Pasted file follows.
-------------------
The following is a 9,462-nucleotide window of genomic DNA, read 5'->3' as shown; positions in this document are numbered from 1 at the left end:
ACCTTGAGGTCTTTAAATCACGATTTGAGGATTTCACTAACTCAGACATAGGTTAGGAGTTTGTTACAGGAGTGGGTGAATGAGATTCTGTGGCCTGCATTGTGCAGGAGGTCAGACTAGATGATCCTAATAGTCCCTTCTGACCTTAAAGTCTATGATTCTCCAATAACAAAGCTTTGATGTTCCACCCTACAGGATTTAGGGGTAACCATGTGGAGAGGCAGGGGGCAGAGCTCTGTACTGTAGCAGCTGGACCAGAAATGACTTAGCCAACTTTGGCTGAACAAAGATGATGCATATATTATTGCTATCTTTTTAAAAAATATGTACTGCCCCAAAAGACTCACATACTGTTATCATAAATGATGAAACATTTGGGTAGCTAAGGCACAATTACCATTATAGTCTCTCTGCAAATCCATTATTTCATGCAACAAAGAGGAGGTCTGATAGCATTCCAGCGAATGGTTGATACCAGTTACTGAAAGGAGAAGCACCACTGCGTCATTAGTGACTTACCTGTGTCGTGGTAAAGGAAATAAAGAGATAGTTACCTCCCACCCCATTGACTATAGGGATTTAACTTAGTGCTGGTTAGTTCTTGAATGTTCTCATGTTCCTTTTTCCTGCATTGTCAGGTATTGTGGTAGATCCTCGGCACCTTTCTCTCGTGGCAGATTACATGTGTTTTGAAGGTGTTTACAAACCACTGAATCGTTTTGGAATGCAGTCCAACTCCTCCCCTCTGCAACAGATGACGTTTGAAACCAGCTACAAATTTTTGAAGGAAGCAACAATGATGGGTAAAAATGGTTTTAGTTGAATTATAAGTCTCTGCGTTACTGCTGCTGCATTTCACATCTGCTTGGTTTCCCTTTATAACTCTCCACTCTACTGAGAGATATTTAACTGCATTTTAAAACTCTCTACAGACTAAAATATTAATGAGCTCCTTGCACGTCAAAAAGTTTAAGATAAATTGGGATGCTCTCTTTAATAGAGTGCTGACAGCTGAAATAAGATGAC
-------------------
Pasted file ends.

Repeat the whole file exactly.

The following is a 9,462-nucleotide window of genomic DNA, read 5'->3' as shown; positions in this document are numbered from 1 at the left end:
ACCTTGAGGTCTTTAAATCACGATTTGAGGATTTCACTAACTCAGACATAGGTTAGGAGTTTGTTACAGGAGTGGGTGAATGAGATTCTGTGGCCTGCATTGTGCAGGAGGTCAGACTAGATGATCCTAATAGTCCCTTCTGACCTTAAAGTCTATGATTCTCCAATAACAAAGCTTTGATGTTCCACCCTACAGGATTTAGGGGTAACCATGTGGAGAGGCAGGGGGCAGAGCTCTGTACTGTAGCAGCTGGACCAGAAATGACTTAGCCAACTTTGGCTGAACAAAGATGATGCATATATTATTGCTATCTTTTTAAAAAATATGTACTGCCCCAAAAGACTCACATACTGTTATCATAAATGATGAAACATTTGGGTAGCTAAGGCACAATTACCATTATAGTCTCTCTGCAAATCCATTATTTCATGCAACAAAGAGGAGGTCTGATAGCATTCCAGCGAATGGTTGATACCAGTTACTGAAAGGAGAAGCACCACTGCGTCATTAGTGACTTACCTGTGTCGTGGTAAAGGAAATAAAGAGATAGTTACCTCCCACCCCATTGACTATAGGGATTTAACTTAGTGCTGGTTAGTTCTTGAATGTTCTCATGTTCCTTTTTCCTGCATTGTCAGGTATTGTGGTAGATCCTCGGCACCTTTCTCTCGTGGCAGATTACATGTGTTTTGAAGGTGTTTACAAACCACTGAATCGTTTTGGAATGCAGTCCAACTCCTCCCCTCTGCAACAGATGACGTTTGAAACCAGCTACAAATTTTTGAAGGAAGCAACAATGATGGGTAAAAATGGTTTTAGTTGAATTATAAGTCTCTGCGTTACTGCTGCTGCATTTCACATCTGCTTGGTTTCCCTTTATAACTCTCCACTCTACTGAGAGATATTTAACTGCATTTTAAAACTCTCTACAGACTAAAATATTAATGAGCTCCTTGCACGTCAAAAAGTTTAAGATAAATTGGGATGCTCTCTTTAATAGAGTGCTGACAGCTGAAATAAGATGAC